NSW government cuts red tape for universities

19 March 2014

The NSW Government is taking further steps to reform outdated regulations governing the State's 10 public universities by slashing financial red tape, Minister for Education Adrian Piccoli announced today. 

"Universities are absolutely critical to NSW. Not only do they provide high-quality education for hundreds of thousands of graduates – who make such an important contribution to the State's society and economy -- they are also big businesses in their own right," Mr Piccoli said. 

"But these incubators of the future have been saddled with a blanket of regulation left over from yesterday. 

"The Labor Party did nothing in 16 years to help universities compete in an increasingly global education market. 

"Since coming to power the Liberals & Nationals Government has acted decisively. We appointed the first-ever Parliamentary Secretary for Tertiary Education and Skills and in 2011 we introduced overdue reforms to allow universities a greater say in determining the size and composition of their governing bodies. 

"Now we are going further and we will introduce legislation to allow universities greater freedom in managing their finances and land dealings." 

Mr Piccoli noted the combined annual turnover of the 10 universities is more than $7.5 billion and emphasised that appropriate accountability mechanisms will remain. 

"But many current ‘requirements' are outdated and deny universities the flexibility needed to manage their financial and commercial activities as self-reliant institutions," he said.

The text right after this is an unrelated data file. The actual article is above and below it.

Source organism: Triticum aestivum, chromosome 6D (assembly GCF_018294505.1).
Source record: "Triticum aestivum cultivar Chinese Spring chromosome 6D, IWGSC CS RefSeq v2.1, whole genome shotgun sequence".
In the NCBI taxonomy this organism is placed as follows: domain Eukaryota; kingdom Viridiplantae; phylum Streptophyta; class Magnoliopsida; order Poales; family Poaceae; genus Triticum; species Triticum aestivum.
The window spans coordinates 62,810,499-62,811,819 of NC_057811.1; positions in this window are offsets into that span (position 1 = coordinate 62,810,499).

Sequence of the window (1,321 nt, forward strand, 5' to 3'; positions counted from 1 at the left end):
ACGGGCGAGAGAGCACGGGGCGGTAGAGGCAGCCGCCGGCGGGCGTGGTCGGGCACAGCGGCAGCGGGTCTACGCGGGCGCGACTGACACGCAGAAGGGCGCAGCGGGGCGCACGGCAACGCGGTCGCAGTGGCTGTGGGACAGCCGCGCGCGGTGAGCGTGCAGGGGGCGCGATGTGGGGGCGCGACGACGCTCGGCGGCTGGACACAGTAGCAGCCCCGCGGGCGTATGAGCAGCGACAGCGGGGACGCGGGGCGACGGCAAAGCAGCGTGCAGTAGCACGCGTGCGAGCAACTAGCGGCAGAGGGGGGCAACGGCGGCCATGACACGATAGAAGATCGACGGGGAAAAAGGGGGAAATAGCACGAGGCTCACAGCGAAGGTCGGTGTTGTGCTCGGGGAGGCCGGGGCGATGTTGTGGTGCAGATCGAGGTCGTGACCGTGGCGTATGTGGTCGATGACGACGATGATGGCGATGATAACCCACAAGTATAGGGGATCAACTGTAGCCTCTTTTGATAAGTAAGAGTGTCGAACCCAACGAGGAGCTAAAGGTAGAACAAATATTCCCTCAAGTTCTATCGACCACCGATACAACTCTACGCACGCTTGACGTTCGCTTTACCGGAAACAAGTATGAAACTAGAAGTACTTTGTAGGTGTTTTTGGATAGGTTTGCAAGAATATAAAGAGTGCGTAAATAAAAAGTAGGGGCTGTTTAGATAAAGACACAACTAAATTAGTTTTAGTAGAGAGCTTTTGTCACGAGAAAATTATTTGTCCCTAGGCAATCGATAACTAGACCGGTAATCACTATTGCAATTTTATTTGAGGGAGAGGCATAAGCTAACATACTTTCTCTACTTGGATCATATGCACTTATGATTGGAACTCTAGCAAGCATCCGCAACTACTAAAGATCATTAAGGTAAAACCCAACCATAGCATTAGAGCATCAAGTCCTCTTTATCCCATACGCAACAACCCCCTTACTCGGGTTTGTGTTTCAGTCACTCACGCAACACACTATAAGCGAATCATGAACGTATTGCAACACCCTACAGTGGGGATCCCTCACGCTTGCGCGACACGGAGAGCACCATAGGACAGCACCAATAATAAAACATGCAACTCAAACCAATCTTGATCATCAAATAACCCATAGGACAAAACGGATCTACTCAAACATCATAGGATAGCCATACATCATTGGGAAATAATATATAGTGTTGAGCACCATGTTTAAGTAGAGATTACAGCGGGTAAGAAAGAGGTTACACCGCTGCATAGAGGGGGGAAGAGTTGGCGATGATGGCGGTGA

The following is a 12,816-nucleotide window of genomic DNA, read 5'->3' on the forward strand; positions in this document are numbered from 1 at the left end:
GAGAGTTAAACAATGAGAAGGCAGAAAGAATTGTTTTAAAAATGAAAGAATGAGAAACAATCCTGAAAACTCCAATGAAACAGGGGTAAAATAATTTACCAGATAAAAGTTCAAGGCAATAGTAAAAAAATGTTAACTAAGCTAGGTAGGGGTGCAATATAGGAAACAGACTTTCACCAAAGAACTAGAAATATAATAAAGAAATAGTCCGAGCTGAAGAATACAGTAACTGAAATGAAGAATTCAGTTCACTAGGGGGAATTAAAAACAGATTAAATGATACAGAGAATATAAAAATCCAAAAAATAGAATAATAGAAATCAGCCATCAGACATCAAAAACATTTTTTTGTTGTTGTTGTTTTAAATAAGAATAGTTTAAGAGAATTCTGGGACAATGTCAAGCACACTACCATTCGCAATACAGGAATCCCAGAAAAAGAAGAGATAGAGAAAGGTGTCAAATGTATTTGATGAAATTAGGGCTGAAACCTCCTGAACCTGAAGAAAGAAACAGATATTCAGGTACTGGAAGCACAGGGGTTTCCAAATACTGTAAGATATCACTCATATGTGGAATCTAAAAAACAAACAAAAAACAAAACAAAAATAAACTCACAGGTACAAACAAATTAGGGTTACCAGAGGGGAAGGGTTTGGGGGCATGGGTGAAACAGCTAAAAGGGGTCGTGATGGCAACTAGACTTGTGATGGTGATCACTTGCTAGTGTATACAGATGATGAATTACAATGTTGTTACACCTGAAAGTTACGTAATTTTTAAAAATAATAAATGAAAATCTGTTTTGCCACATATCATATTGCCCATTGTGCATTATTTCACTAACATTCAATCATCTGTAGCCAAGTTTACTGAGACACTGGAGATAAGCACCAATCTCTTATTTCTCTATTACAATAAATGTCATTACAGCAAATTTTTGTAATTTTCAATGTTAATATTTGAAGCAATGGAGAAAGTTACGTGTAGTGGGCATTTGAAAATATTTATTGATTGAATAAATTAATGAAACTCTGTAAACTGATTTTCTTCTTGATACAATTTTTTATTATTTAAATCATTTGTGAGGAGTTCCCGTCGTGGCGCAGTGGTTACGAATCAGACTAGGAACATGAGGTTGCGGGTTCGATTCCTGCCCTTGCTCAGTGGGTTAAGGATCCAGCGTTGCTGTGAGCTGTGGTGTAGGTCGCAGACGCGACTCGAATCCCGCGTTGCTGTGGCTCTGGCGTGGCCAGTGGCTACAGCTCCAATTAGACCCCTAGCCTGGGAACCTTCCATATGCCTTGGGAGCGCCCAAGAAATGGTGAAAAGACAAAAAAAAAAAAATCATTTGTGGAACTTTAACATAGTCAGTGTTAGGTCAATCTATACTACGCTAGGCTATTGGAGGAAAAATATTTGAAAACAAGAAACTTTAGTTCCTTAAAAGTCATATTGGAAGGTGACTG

"The reforms also allow university governing bodies to approve their own commercial guidelines within existing frameworks." 

The Universities Legislation Amendment (Regulatory Reforms) Bill 2014 is based on recommendations from a review of State university regulation by Gabrielle Upton MP, then 

Parliamentary Secretary for Tertiary Education and Skills, now Minister for Sport and Recreation. 

Mr Piccoli initiated the review following a request by the NSW Vice-Chancellors' Committee. The universities have been extensively consulted about the changes. 

The reforms will remove requirements, including that universities must have: 

  • approval of the Governor, on the recommendation of the Treasurer, to borrow funds; 
  • approval of the Treasurer, on the recommendation of the Minister for Education to appoint funds managers; and 
  • approval of the Minister for Education to sell, mortgage or lease university land other than land obtained from the State at less than market value. 

"These reforms help ensure our universities are best placed for further success in the rapidly evolving national and international education market," Mr Piccoli said. 

"The reforms also allow governing body election processes to be established by the universities themselves, instead of the current convoluted arrangement requiring their inclusion in by-laws that then have to be approved by the Governor. 

"University audit and annual reporting requirements are unaffected by the legislation which will ensure appropriate checks and balances are maintained." 


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